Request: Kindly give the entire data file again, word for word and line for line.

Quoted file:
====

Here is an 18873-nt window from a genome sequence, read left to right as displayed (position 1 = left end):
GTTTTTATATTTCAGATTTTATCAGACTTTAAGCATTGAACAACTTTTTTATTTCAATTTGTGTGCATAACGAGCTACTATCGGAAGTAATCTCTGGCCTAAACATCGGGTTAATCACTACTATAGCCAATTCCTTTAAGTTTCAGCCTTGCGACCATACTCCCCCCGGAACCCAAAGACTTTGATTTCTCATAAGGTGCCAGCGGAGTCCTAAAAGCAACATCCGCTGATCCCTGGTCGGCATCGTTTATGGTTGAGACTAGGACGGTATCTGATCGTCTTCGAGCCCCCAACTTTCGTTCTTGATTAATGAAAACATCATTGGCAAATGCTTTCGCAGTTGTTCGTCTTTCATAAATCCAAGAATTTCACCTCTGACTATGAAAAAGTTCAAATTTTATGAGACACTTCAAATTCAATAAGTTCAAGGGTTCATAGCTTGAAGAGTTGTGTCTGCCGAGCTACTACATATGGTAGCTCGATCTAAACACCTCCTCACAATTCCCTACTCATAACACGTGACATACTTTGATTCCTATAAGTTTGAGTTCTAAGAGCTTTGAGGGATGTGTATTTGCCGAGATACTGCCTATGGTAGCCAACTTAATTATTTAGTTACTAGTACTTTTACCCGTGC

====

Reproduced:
Here is an 18873-nt window from a genome sequence, read left to right as displayed (position 1 = left end):
GTTTTTATATTTCAGATTTTATCAGACTTTAAGCATTGAACAACTTTTTTATTTCAATTTGTGTGCATAACGAGCTACTATCGGAAGTAATCTCTGGCCTAAACATCGGGTTAATCACTACTATAGCCAATTCCTTTAAGTTTCAGCCTTGCGACCATACTCCCCCCGGAACCCAAAGACTTTGATTTCTCATAAGGTGCCAGCGGAGTCCTAAAAGCAACATCCGCTGATCCCTGGTCGGCATCGTTTATGGTTGAGACTAGGACGGTATCTGATCGTCTTCGAGCCCCCAACTTTCGTTCTTGATTAATGAAAACATCATTGGCAAATGCTTTCGCAGTTGTTCGTCTTTCATAAATCCAAGAATTTCACCTCTGACTATGAAAAAGTTCAAATTTTATGAGACACTTCAAATTCAATAAGTTCAAGGGTTCATAGCTTGAAGAGTTGTGTCTGCCGAGCTACTACATATGGTAGCTCGATCTAAACACCTCCTCACAATTCCCTACTCATAACACGTGACATACTTTGATTCCTATAAGTTTGAGTTCTAAGAGCTTTGAGGGATGTGTATTTGCCGAGATACTGCCTATGGTAGCCAACTTAATTATTTAGTTACTAGTACTTTTACCCGTGC